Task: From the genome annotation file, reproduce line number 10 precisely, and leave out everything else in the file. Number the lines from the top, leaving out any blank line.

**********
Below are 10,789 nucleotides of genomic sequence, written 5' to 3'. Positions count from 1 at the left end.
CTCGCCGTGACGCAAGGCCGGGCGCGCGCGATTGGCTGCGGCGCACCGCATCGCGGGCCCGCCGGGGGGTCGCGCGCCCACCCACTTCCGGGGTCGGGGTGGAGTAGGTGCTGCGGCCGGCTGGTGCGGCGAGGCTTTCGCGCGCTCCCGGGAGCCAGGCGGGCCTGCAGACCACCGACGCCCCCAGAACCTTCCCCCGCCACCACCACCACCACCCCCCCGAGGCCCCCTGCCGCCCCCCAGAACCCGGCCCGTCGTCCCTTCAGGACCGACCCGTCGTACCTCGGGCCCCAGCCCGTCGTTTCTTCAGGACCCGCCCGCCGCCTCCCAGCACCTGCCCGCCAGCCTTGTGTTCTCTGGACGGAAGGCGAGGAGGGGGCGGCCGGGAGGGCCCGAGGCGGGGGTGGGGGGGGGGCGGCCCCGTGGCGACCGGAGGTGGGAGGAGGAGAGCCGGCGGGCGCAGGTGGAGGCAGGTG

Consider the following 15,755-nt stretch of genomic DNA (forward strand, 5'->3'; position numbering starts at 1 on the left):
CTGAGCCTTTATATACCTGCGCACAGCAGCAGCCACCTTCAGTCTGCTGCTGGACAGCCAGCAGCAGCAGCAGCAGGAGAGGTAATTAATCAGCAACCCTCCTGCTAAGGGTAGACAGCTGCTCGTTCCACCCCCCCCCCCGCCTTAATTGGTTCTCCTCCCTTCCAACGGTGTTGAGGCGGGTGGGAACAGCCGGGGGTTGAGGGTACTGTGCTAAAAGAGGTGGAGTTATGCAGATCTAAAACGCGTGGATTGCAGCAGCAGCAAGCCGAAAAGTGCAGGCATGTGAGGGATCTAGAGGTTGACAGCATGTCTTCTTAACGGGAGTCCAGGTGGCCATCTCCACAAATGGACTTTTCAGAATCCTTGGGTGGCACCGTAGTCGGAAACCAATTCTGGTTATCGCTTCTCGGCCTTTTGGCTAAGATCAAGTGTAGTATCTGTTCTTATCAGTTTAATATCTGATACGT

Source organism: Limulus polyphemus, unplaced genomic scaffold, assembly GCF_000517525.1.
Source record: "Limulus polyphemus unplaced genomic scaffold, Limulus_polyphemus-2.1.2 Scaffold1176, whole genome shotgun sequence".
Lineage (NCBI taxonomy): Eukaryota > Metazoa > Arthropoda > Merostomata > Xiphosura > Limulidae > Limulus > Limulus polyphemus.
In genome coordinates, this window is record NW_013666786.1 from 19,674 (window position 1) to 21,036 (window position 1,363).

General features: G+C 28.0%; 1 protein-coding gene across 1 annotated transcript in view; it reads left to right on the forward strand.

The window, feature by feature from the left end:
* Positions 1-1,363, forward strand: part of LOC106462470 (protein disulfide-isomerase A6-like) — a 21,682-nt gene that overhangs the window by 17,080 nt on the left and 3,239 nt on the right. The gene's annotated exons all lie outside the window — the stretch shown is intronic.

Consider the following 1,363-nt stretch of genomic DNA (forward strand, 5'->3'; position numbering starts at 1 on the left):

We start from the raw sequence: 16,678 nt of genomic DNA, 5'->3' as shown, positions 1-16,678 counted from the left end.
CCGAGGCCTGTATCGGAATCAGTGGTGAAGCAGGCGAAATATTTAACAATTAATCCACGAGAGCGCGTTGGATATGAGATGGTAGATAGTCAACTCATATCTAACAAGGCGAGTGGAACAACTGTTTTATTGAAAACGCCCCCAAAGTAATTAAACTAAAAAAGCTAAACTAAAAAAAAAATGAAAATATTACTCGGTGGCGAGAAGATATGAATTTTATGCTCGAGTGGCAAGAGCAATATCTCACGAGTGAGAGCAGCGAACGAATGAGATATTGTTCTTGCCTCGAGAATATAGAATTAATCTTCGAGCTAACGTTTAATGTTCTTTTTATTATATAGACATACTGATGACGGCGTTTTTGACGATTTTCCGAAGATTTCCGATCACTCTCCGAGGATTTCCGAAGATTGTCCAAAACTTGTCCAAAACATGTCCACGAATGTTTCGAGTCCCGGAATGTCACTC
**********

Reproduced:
The window, feature by feature from the left end: